Last Thursday evening I was told that Mr McDonnell was in favour of an inquiry, although there was still resistance from some in Mr Corbyn’s office. The only difficulty was finding someone who would be trusted by all sides. I suggested Shami Chakrabarti as I remembered from an interview with the JC that she was tough on antisemitism disguised as anti-Zionism. I passed her number on to my contact on Mr McDonnell’s team and I know it was given to Seb Corbyn, who was working hard to get the inquiry off the ground.

I know there is a considerable degree of skepticism about the inquiry, particularly as there is a view that Labour’s Jewish problem starts at the top, but I happen to believe Shami Chakrabarti is an honest broker, whose reputation has too much to lose from a whitewash.

I take some satisfaction from my small contribution, and I sincerely hope that the involvement of the former JC Political Editor in the choice of inquiry chair will not lead to the inevitable slurs. This is not a Zionist conspiracy; it is the right thing to do.

But here is what Chakrabarti had to say at yesterday’s press conference:

“There is no hiding from the fact the trigger for this inquiry was concerns about antisemitism. But antisemitism being a form of racism, it would seem odd to me to say the least not to look at all forms of racism, including Islamophobia.”

Chakrabarti does not appear to understand that antisemitism is a peculiar form of conspiracist racism that requires its own analysis, and that it is one to which those hostage to left-wing axioms about power, control, wealth, neocolonialism, systems of oppression and all the rest of it are particularly vulnerable. That is the whole reason for the fucking inquiry in the first place. Furthermore, she does not seem to understand, still less acknowledge, that in radical Left and Islamic Right circles, antisemitism is considered evidence of a commitment to other forms of anti-racism.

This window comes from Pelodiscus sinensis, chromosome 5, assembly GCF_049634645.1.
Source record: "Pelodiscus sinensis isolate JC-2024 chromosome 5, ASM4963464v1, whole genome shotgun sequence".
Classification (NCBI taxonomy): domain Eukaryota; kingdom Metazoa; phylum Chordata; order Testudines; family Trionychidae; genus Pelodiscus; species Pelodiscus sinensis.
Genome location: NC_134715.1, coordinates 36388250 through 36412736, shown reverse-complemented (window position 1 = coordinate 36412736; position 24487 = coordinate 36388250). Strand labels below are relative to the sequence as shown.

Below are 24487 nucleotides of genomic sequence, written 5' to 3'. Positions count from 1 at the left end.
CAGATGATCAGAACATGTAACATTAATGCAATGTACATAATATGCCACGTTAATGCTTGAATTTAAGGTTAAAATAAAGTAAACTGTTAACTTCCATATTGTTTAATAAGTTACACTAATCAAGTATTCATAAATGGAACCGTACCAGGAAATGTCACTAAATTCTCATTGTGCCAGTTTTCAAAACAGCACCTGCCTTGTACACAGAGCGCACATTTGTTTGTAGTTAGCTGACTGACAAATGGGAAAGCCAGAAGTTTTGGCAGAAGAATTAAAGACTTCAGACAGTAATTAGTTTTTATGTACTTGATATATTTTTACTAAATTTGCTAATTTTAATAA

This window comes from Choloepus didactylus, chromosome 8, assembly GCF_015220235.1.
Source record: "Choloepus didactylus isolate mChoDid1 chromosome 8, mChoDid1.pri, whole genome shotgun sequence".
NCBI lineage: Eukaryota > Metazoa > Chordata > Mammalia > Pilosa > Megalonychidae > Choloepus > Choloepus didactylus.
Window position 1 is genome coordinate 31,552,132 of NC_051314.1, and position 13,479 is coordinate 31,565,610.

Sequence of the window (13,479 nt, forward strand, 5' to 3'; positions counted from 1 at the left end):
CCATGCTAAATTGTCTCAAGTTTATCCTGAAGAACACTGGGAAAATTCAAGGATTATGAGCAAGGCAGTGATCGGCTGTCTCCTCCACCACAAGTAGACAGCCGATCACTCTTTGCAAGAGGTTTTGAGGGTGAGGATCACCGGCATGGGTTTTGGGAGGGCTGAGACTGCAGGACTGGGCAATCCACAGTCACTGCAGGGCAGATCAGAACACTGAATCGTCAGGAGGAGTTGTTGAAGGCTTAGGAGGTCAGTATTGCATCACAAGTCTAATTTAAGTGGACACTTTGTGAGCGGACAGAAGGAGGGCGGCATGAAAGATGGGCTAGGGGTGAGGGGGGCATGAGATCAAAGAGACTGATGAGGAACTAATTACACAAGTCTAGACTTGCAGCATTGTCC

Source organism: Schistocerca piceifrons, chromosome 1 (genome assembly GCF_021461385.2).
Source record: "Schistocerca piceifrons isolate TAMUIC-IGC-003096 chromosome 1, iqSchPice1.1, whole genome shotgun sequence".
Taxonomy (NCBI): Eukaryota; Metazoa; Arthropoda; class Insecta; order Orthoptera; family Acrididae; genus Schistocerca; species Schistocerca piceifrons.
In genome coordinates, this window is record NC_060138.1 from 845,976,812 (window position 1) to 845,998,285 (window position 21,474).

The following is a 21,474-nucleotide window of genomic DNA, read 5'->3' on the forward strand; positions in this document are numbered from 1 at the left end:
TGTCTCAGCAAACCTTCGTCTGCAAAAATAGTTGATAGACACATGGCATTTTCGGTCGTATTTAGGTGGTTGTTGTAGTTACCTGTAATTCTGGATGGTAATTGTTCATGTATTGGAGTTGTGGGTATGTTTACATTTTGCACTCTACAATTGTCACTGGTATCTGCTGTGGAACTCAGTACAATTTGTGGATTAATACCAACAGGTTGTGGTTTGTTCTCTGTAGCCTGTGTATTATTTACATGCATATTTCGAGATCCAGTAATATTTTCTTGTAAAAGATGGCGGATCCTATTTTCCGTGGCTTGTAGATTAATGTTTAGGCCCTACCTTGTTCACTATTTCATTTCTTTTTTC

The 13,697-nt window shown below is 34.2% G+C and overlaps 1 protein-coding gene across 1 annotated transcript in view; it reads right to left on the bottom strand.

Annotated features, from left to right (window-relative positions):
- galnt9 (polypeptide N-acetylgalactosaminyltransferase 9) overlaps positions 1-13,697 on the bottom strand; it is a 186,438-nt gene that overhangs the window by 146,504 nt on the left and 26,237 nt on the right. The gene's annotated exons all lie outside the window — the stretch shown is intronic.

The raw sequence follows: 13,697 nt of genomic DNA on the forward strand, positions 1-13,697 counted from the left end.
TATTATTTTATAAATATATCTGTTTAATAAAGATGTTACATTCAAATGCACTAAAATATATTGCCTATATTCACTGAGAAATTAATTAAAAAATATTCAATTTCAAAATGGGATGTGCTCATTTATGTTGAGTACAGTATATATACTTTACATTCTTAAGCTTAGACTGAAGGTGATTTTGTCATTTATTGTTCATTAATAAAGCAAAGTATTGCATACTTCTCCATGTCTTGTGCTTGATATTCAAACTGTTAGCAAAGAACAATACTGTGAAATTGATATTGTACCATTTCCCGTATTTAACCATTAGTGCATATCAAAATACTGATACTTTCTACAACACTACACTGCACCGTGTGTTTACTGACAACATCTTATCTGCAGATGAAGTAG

Bright’s declared satisfaction with his own role in her appointment already seems badly misplaced. Chakrabarti’s decision to join the Labour Party the day she was appointed to investigate it strikes me as monumentally stupid – presentationally stupid, politically stupid, and ethically stupid. Furthermore, her brief remarks to Bright in 2011 notwithstanding, she does not appear to understand the terrain she has been asked to map, and her expressed sympathies for extremists go far beyond what ought to be acceptable or morally and politically hygienic. If remarks like those she made about Moazzam Begg have not damaged her reputation, it is hard to imagine that it will suffer from a report which will, more likely than not, simply be a collection of platitudes and false equivalences.

Amazingly, Bright worries that his involvement in Chakrabarti’s appointment and his subsequent endorsement may be misconstrued as Zionist interference. On the contrary, his preemptive endorsement, generously bestowed from the pages of the Jewish Chronicle, will be a perfect fig-leaf for Labour should the report turn out to be rather less rigorous than Bright presently supposes.